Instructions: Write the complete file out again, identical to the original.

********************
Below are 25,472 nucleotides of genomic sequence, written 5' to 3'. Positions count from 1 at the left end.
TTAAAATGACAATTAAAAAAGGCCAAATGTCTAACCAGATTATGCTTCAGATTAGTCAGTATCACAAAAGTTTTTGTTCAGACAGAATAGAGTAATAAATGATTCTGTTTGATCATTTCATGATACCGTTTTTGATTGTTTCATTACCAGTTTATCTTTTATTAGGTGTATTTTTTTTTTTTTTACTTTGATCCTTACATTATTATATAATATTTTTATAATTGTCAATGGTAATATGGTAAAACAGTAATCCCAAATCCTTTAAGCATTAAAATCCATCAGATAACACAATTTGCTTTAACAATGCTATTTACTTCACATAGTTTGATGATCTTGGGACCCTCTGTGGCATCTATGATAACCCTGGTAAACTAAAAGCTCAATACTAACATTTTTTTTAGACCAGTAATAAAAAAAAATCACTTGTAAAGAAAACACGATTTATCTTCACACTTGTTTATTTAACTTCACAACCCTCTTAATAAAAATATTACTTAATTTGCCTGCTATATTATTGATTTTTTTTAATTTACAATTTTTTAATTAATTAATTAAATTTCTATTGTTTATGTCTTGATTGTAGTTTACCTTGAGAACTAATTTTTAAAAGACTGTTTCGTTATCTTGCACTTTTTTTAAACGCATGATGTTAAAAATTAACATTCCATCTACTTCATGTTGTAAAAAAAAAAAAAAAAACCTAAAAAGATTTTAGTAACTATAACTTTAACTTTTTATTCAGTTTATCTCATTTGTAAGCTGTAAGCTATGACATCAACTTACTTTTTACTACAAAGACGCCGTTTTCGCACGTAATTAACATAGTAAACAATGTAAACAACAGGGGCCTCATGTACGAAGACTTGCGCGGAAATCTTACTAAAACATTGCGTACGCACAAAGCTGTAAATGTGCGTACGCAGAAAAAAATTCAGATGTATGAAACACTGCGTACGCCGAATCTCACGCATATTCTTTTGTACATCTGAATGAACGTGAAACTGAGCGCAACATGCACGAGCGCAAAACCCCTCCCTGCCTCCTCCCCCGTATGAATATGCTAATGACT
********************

Below are 25,472 nucleotides of genomic sequence, written 5' to 3'. Positions count from 1 at the left end.
TTAAAATGACAATTAAAAAAGGCCAAATGTCTAACCAGATTATGCTTCAGATTAGTCAGTATCACAAAAGTTTTTGTTCAGACAGAATAGAGTAATAAATGATTCTGTTTGATCATTTCATGATACCGTTTTTGATTGTTTCATTACCAGTTTATCTTTTATTAGGTGTATTTTTTTTTTTTTTACTTTGATCCTTACATTATTATATAATATTTTTATAATTGTCAATGGTAATATGGTAAAACAGTAATCCCAAATCCTTTAAGCATTAAAATCCATCAGATAACACAATTTGCTTTAACAATGCTATTTACTTCACATAGTTTGATGATCTTGGGACCCTCTGTGGCATCTATGATAACCCTGGTAAACTAAAAGCTCAATACTAACATTTTTTTTAGACCAGTAATAAAAAAAAATCACTTGTAAAGAAAACACGATTTATCTTCACACTTGTTTATTTAACTTCACAACCCTCTTAATAAAAATATTACTTAATTTGCCTGCTATATTATTGATTTTTTTTAATTTACAATTTTTTAATTAATTAATTAAATTTCTATTGTTTATGTCTTGATTGTAGTTTACCTTGAGAACTAATTTTTAAAAGACTGTTTCGTTATCTTGCACTTTTTTTAAACGCATGATGTTAAAAATTAACATTCCATCTACTTCATGTTGTAAAAAAAAAAAAAAAAACCTAAAAAGATTTTAGTAACTATAACTTTAACTTTTTATTCAGTTTATCTCATTTGTAAGCTGTAAGCTATGACATCAACTTACTTTTTACTACAAAGACGCCGTTTTCGCACGTAATTAACATAGTAAACAATGTAAACAACAGGGGCCTCATGTACGAAGACTTGCGCGGAAATCTTACTAAAACATTGCGTACGCACAAAGCTGTAAATGTGCGTACGCAGAAAAAAATTCAGATGTATGAAACACTGCGTACGCCGAATCTCACGCATATTCTTTTGTACATCTGAATGAACGTGAAACTGAGCGCAACATGCACGAGCGCAAAACCCCTCCCTGCCTCCTCCCCCGTATGAATATGCTAATGACT